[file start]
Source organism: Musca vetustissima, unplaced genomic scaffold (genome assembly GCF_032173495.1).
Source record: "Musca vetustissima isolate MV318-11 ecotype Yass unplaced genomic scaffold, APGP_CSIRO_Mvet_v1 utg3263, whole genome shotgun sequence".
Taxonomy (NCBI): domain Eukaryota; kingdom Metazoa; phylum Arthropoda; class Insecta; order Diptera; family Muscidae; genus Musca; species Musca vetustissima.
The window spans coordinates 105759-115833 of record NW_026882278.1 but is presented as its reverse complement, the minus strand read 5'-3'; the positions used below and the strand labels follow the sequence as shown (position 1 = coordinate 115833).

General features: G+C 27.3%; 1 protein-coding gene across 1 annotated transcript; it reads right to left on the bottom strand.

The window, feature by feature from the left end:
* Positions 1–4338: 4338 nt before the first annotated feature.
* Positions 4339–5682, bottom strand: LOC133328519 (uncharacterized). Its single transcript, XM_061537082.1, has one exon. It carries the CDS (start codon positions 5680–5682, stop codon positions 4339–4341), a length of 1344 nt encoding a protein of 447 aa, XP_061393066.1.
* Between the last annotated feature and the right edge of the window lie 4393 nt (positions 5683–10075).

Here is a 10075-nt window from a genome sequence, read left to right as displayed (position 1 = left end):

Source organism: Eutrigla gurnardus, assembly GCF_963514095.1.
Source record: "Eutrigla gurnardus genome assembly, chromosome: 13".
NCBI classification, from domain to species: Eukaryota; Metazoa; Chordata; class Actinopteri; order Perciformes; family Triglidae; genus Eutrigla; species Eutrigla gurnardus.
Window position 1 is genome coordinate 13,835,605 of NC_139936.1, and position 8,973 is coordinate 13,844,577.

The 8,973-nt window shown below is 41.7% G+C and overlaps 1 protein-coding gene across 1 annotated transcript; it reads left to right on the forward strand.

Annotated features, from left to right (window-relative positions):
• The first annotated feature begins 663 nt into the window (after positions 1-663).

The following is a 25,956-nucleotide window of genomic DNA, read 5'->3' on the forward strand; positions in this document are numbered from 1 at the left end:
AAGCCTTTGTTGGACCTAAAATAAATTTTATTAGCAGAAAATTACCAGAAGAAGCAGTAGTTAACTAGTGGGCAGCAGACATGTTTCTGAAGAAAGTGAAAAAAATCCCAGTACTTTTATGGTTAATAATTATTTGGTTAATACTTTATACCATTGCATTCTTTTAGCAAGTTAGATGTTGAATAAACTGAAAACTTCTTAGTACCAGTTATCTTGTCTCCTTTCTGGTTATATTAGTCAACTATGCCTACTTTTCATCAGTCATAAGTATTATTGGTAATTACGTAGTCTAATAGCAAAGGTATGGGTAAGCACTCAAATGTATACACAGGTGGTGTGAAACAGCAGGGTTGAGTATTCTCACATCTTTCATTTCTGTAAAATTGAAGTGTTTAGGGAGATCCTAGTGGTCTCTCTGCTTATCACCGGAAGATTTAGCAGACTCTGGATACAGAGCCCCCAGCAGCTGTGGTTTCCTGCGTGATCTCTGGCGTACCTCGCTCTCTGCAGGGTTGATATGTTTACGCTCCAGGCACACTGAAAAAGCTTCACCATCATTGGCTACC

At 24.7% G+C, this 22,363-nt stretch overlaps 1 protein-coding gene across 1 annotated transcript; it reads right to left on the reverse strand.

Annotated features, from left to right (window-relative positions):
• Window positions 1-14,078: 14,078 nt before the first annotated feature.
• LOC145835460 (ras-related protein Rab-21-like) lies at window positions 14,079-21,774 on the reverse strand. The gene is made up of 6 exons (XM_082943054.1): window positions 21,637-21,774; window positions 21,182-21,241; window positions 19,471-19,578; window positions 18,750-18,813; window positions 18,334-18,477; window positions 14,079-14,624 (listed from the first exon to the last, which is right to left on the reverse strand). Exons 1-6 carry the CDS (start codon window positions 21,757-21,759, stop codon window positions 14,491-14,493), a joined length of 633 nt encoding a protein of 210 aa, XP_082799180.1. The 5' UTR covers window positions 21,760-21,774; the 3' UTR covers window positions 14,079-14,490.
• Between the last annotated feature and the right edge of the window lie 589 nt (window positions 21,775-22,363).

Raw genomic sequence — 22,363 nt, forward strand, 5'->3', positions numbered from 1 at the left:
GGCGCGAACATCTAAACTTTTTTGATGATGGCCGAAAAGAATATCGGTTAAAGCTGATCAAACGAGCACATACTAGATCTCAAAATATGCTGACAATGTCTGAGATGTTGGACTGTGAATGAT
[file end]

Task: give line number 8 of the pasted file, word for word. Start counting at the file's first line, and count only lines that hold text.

* Positions 4339–5682, bottom strand: LOC133328519 (uncharacterized). Its single transcript, XM_061537082.1, has one exon. It carries the CDS (start codon positions 5680–5682, stop codon positions 4339–4341), a length of 1344 nt encoding a protein of 447 aa, XP_061393066.1.